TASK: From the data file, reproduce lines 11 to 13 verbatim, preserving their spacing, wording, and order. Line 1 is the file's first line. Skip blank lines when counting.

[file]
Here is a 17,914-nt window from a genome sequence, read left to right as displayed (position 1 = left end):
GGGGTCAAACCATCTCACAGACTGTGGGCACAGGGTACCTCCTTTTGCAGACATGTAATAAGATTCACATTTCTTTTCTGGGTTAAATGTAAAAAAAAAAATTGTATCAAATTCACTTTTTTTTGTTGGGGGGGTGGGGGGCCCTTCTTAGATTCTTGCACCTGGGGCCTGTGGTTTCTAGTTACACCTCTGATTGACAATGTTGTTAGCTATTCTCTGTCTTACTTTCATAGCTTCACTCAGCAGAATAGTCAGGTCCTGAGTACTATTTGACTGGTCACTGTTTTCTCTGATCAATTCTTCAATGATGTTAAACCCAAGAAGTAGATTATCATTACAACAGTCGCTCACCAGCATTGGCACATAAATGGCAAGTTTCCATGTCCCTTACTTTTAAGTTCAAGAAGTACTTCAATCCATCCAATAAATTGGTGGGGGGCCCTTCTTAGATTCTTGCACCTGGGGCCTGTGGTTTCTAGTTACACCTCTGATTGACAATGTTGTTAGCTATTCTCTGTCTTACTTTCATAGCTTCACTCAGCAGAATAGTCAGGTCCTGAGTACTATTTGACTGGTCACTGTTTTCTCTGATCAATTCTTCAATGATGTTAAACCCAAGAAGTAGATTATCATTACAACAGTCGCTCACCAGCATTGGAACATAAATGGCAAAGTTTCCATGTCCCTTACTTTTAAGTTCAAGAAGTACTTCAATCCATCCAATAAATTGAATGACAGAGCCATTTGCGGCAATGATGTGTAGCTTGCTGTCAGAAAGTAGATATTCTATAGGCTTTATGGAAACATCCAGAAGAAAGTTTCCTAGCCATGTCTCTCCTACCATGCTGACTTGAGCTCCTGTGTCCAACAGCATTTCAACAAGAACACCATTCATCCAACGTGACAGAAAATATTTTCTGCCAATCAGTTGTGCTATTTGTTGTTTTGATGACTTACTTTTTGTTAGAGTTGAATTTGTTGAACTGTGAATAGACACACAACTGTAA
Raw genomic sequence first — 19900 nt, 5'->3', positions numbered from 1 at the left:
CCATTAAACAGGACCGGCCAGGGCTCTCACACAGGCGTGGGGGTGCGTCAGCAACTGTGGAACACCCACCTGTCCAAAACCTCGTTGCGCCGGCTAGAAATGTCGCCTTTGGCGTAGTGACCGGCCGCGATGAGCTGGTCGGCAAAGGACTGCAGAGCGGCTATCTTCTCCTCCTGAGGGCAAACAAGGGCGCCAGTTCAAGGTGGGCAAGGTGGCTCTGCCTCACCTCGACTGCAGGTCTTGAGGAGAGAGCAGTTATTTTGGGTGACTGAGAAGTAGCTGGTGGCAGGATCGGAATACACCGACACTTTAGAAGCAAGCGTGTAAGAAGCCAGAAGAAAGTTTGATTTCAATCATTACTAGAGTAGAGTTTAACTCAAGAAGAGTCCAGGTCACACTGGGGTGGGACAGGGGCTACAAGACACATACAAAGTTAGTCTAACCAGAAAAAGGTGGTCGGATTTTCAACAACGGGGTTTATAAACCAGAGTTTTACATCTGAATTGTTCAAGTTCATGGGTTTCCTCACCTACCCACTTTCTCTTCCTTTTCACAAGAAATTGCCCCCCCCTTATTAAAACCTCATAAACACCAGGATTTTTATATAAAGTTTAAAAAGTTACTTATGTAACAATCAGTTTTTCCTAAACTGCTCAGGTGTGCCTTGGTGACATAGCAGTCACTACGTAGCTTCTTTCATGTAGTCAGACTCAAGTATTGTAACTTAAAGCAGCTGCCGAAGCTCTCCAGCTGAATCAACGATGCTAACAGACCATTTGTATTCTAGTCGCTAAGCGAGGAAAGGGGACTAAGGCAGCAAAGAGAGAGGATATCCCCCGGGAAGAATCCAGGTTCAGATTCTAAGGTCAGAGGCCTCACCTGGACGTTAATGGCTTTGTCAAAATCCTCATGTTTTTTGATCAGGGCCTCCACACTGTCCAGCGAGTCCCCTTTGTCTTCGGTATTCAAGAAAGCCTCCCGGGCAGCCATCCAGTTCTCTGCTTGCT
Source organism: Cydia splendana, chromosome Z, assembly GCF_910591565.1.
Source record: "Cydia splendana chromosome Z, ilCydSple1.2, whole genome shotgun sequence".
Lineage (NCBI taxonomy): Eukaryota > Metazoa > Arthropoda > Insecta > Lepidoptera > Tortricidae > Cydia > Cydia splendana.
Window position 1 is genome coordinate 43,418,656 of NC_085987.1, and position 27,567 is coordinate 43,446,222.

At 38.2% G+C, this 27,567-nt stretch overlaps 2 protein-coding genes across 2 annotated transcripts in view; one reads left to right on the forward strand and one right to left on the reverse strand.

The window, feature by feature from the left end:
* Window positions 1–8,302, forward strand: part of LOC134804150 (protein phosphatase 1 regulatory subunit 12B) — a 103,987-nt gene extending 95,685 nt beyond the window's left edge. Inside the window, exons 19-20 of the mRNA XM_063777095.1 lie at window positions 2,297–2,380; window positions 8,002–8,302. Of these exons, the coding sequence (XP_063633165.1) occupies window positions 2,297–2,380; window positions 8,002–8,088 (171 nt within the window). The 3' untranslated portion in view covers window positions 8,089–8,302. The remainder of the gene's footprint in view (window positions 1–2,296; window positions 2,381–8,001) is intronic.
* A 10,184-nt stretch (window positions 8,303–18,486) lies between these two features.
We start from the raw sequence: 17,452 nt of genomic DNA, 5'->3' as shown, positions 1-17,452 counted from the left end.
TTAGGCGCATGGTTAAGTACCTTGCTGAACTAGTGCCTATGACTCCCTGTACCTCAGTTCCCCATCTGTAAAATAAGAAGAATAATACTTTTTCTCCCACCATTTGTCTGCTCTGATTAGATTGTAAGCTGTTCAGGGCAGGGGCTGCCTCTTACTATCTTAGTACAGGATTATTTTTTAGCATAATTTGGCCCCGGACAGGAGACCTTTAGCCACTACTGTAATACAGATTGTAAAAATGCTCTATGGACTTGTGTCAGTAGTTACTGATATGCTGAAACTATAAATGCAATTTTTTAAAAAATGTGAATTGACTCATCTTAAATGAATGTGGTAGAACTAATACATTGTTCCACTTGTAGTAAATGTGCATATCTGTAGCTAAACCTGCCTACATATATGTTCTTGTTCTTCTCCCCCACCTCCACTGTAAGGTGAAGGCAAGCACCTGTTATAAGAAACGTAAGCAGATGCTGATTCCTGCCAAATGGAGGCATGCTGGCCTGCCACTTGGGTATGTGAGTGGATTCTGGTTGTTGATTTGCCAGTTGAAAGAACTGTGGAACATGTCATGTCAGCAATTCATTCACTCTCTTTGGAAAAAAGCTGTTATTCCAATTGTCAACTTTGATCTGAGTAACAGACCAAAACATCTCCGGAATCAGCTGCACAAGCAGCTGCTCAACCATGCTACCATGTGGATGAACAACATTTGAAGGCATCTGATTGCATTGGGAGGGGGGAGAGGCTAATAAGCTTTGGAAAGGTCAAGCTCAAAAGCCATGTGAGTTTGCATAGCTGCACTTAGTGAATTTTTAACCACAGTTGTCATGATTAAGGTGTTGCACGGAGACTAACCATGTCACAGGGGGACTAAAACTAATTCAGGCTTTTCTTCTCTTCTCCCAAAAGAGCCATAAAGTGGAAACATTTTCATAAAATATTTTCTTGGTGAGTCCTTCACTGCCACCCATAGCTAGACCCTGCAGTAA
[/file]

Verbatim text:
* Window positions 1–8,302, forward strand: part of LOC134804150 (protein phosphatase 1 regulatory subunit 12B) — a 103,987-nt gene extending 95,685 nt beyond the window's left edge. Inside the window, exons 19-20 of the mRNA XM_063777095.1 lie at window positions 2,297–2,380; window positions 8,002–8,302. Of these exons, the coding sequence (XP_063633165.1) occupies window positions 2,297–2,380; window positions 8,002–8,088 (171 nt within the window). The 3' untranslated portion in view covers window positions 8,089–8,302. The remainder of the gene's footprint in view (window positions 1–2,296; window positions 2,381–8,001) is intronic.
* A 10,184-nt stretch (window positions 8,303–18,486) lies between these two features.
We start from the raw sequence: 17,452 nt of genomic DNA, 5'->3' as shown, positions 1-17,452 counted from the left end.